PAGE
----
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'Automatic Otto' defined versatility
By Larry Schwartz
Special to ESPN.com
What are the odds of Northwestern, known more for scholars than athletes, producing a quarterback who would compete in a championship game every season as a professional? What are the odds of that player winning seven of those 10 title games? What are the odds of that athlete not even starting out as a football player at Northwestern, but as a basketball player?
True story: Northwestern football coach Pappy Waldorf was watching an intramural game when he saw a freshman with a terrific arm. He convinced the kid to try out for his team. Pro football owes a great deal of thanks to Pappy Waldorf.
Back before Bo Jackson and Deion Sanders received so much publicity for participating in two sports, there was Otto Graham. All he did as a Northwestern senior was earn first-team All-American honors in basketball and finish third in the Heisman Trophy voting in football. Then, in his first year as a professional, he played on championship teams in basketball for the Rochester Royals and football for the Cleveland Browns. After that season, he concentrated exclusively on football and led the Browns to six more championships.
"Imagine a quarterback leading his team to 10 straight Super Bowls today and you have a measure of the kind of man Otto Graham was," wrote the late Los Angeles Times columnist Jim Murray.
Graham, nicknamed "Automatic Otto" for his precision passing, was four-for-four when it came to All-America Football Conference championships (1946-49). Then, after Cleveland and two other AAFC teams were admitted to the National Football League in 1950, Graham shut up the cynics who said the Browns couldn't compete in the more established league. His pinpoint passing led them to three NFL titles, including the championship that first year.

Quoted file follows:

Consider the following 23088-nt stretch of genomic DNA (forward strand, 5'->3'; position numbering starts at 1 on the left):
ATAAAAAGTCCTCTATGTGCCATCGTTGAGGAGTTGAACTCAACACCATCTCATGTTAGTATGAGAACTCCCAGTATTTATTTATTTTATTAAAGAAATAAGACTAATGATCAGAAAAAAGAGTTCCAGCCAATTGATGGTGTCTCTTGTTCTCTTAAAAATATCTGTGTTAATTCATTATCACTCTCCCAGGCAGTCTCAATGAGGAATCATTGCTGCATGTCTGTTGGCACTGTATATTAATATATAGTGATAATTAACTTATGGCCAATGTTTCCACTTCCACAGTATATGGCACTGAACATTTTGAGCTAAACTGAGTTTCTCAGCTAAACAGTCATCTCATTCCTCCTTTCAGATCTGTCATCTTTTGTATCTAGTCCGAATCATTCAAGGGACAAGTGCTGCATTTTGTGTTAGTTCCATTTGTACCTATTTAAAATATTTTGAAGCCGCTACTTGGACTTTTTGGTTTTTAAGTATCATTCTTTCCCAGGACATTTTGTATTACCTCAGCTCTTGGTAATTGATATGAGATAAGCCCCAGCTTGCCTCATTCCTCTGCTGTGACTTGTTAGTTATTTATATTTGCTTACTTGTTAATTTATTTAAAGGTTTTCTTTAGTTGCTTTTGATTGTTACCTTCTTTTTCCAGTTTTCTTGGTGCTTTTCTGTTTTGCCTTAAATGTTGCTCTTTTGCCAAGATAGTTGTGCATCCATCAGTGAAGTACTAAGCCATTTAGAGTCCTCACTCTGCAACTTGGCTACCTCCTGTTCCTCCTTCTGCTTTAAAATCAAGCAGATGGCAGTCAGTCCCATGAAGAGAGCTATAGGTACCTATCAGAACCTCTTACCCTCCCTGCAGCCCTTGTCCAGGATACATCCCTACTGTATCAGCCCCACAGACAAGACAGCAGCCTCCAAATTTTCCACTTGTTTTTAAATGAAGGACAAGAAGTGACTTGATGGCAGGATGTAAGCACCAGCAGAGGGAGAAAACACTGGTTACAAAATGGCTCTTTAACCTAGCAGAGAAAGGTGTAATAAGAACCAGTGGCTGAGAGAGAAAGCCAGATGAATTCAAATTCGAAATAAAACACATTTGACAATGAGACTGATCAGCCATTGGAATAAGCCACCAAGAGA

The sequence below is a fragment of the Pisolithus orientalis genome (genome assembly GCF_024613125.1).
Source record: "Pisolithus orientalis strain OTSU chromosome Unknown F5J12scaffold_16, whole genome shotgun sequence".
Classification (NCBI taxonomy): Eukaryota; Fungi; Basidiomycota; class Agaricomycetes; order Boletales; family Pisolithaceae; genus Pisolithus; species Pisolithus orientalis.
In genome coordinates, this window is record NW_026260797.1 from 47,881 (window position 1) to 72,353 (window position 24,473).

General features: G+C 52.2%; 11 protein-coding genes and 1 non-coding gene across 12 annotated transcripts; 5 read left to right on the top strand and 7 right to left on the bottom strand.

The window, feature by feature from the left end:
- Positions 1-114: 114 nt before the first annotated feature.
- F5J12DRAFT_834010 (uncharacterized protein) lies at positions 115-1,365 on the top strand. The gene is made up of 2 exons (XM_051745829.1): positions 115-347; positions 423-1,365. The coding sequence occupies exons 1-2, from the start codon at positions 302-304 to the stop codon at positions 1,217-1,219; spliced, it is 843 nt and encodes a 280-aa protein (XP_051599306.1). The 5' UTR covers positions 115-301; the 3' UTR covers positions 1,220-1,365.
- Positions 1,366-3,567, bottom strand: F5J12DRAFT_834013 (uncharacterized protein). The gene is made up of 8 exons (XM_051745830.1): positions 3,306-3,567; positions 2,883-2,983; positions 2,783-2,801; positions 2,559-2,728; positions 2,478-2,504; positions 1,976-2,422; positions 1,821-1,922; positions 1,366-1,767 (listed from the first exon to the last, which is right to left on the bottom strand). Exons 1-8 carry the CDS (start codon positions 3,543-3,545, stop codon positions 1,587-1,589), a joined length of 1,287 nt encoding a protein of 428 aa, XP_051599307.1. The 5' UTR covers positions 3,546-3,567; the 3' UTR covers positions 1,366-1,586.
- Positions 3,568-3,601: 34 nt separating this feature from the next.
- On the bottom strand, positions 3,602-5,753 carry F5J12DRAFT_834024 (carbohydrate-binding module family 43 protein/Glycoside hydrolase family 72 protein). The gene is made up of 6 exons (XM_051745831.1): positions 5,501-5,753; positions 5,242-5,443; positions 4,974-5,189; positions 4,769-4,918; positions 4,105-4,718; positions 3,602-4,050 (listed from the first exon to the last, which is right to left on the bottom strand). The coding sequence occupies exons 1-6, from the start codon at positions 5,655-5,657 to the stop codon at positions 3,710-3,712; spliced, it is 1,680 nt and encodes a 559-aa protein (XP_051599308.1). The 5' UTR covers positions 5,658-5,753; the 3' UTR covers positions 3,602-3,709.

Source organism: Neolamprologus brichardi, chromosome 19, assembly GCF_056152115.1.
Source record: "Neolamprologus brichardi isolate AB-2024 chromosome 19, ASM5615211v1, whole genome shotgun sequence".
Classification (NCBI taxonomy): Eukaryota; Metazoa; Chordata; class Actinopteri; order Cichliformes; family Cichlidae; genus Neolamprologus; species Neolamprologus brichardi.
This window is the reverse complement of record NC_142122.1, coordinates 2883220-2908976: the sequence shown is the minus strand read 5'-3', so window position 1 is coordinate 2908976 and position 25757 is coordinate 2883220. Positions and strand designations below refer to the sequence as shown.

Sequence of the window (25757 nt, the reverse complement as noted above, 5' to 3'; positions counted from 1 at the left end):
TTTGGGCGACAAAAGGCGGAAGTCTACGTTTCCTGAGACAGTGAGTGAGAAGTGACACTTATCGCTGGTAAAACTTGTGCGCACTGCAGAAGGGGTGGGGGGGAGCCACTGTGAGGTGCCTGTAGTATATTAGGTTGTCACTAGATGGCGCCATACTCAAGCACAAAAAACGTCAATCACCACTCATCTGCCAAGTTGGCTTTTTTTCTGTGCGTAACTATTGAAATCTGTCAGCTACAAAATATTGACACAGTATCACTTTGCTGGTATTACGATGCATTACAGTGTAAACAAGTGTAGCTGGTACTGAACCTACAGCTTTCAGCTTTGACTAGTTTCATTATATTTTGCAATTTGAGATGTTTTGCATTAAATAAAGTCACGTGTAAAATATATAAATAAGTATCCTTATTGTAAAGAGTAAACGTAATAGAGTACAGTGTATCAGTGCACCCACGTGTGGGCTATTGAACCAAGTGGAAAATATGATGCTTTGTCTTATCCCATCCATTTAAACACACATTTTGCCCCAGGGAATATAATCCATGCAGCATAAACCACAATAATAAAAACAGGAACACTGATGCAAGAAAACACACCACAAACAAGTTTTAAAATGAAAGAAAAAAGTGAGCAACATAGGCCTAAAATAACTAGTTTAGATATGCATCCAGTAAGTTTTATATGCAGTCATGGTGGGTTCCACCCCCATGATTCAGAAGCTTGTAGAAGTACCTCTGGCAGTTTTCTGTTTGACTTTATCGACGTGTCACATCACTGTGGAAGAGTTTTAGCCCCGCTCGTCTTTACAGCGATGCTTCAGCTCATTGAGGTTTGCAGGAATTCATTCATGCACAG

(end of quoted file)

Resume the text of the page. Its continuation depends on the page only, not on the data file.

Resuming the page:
"The test of a quarterback is where his team finishes," said his coach, Paul Brown. "By that standard, Otto was the best of them all."
Graham said, "When Paul Brown talked contract, the championship game was part of it. We took the championship game for granted."
Graham was not only the top AAFC quarterback, but he became an NFL all-pro four times and MVP twice. He was rated the league's top passer twice and led in completion percentage three times and in yardage twice. His 8.63 yards per attempt remains an NFL record. In his 10 pro seasons, he completed 1,464 of 2,626 attempts (55.8 percentage) for 23,584 yards and 174 touchdowns with 135 interceptions.
"I could throw a pass to a spot as well as anyone who ever lived," Graham said. "But that's a God-given talent. I could never stand back and flick the ball 60 yards downfield with my wrists like Dan Marino does."
Graham was born Dec. 6, 1921 in Waukegan, Ill. He was a triple-threat tailback (he also kicked) for Waukegan High School, where his father was the band director. Hoops, though, was Graham's best prep sport, and he accepted a basketball scholarship to Northwestern, where he majored in music. He was a triple-threat musician, too, playing violin, cornet and the French horn.
Graham earned eight letters in three sports (he also starred in baseball). As a junior, he was second-team All-American in basketball before joining George Mikan, the best player of the first half of the 20th century, on the first-team in 1944.
As Northwestern's tailback from 1941 through '43, he smashed the Big Ten record book in passing. He threw for 2,072 yards in his career, 1,092 as a junior. He set still-standing school records by returning a punt 93 yards in one game and scoring 27 points in another. In 1943, he finished behind Notre Dame quarterback Angelo Bertelli and Penn's Bob Odell in Heisman balloting. But it was a 1941 game that paved the way for his pro career: Against Ohio State, he threw two touchdown passes to give Northwestern a 14-7 upset. The coach of the Buckeyes was Paul Brown.
After leaving Northwestern, Graham became a commissioned officer in the United States Navy Air Corps and served for two years. Brown, who was forming a team to play in a new league (the AAFC), approached the passer who beat him. He thought Graham would be the perfect quarterback for the T formation.